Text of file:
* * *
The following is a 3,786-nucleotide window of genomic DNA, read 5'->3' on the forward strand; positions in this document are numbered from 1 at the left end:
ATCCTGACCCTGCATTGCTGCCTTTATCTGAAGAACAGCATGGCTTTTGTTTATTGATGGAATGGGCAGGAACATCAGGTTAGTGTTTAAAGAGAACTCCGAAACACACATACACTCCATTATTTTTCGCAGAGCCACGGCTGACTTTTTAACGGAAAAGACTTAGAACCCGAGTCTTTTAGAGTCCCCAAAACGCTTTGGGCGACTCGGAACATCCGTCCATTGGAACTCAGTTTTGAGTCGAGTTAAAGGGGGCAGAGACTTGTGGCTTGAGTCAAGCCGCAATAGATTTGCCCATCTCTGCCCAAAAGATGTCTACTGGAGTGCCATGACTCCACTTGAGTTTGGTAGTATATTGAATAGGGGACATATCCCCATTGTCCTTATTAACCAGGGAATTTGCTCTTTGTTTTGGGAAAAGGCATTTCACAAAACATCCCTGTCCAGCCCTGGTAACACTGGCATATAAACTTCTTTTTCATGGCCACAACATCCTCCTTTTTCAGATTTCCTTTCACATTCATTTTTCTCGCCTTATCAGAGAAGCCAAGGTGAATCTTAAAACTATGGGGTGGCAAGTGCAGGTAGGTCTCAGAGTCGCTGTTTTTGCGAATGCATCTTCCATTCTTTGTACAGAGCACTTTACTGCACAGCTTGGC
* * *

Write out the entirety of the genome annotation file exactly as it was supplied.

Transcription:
The following is a 3,786-nucleotide window of genomic DNA, read 5'->3' on the forward strand; positions in this document are numbered from 1 at the left end:
ATCCTGACCCTGCATTGCTGCCTTTATCTGAAGAACAGCATGGCTTTTGTTTATTGATGGAATGGGCAGGAACATCAGGTTAGTGTTTAAAGAGAACTCCGAAACACACATACACTCCATTATTTTTCGCAGAGCCACGGCTGACTTTTTAACGGAAAAGACTTAGAACCCGAGTCTTTTAGAGTCCCCAAAACGCTTTGGGCGACTCGGAACATCCGTCCATTGGAACTCAGTTTTGAGTCGAGTTAAAGGGGGCAGAGACTTGTGGCTTGAGTCAAGCCGCAATAGATTTGCCCATCTCTGCCCAAAAGATGTCTACTGGAGTGCCATGACTCCACTTGAGTTTGGTAGTATATTGAATAGGGGACATATCCCCATTGTCCTTATTAACCAGGGAATTTGCTCTTTGTTTTGGGAAAAGGCATTTCACAAAACATCCCTGTCCAGCCCTGGTAACACTGGCATATAAACTTCTTTTTCATGGCCACAACATCCTCCTTTTTCAGATTTCCTTTCACATTCATTTTTCTCGCCTTATCAGAGAAGCCAAGGTGAATCTTAAAACTATGGGGTGGCAAGTGCAGGTAGGTCTCAGAGTCGCTGTTTTTGCGAATGCATCTTCCATTCTTTGTACAGAGCACTTTACTGCACAGCTTGGC